Mohammad Ashfaqul Alma Scope:COBRE in Pharmaceutical Research and Innovation

Grants and Contracts Details


This proposal’s objective is to elucidate the chemical biology of microbial metabolites and small molecules to specifically target intestinal pathogens, which cause intestinal infection & inflammation. The numerically vast and taxonomically diverse gut microbial communities affect the health and bacterial infection in the intestine. We and others have shown that the dysbiotic intestinal bloom of E. coli is strongly associated with exacerbated Campylobacter jejuni infection. C. jejuni is the primary pathogen responsible for bacterial gastrointestinal infections worldwide and is the leading cause of enteric inflammation in the United States, which can further lead to late-onset diseases such as Guillain Barré Syndrome, colorectal cancers, IBD, & IBS. Importantly, C. jejuni has been designated as a serious antibiotic resistance threat by both WHO & CDC and has become a significant concern for public health. However, there is a critical knowledge gap in developing potential anti-pathogen agents targeting only specific pathogens without disturbing the entire gut microbiota. Our exciting preliminary met’omics analysis identified increased abundances of E. coli’s amino acid decarboxylase system during C. jejuni infection in mice, which produces polyamines. Interestingly, the dysbiotic E. coli and its metabolites promoted C. jejuni’s infection by augmenting its chemotaxis, motility, survival in antibiotics, & toxin production. We also found that E. coli’s metabolites activate C. jejuni’s transducer-like proteins, and C. jejuni transducer-like protein mutants showed attenuated chemotaxis & virulence, indicating chemoreceptors as potential anti-virulent targets. CPRI Computational & Translational Core had virtually screened possible inhibitors of these bacterial virulence factors. We assayed and identified several potent blockers of polyamine metabolic pathways and chemosensing receptors. Our central hypothesis is that pathogens’ polyamine-producing enzymes & polyamine-sensing chemoreceptors are druggable targets to eliminate E. coli & C. jejuni by inhibiting chemotaxis, survival, & virulence during intestinal infection. In Aim 1, we will virtually screen small molecules which bind C. jejuni’s chemotactic receptor. In Aim 2, we will investigate the inhibitory impact and efficacy of top-ranked SPECS compounds on the chemotaxis of WT & mutants of C. jejuni by microplate-based assay and in vivo infection models. Finally, in Aim 3, we will assess the combined impact of inhibitors on C. jejuni-mediated infection in the mouse model. This project is both conceptually & technically innovative in developing the “anti-virulent agent” of C. jejuni & E. coli. In collaboration with COBRE CPRI core facilities, we assembled a strong investigative team. The findings will facilitate the development of intervention strategies to specifically control the emergence & spread of antibiotic resistance.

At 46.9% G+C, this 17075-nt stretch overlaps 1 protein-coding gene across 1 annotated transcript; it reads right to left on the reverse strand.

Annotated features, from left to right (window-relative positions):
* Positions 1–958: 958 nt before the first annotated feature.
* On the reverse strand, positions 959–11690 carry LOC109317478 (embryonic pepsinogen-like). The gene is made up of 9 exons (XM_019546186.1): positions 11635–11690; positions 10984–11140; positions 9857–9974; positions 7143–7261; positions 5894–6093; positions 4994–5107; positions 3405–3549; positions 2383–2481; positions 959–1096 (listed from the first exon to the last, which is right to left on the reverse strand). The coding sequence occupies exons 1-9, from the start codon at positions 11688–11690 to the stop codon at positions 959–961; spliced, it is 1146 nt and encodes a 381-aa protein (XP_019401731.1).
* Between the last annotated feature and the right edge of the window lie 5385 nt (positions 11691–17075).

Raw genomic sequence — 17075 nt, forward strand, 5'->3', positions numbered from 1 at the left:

Effective start/end date3/1/201/31/24


  • National Institute of General Medical Sciences


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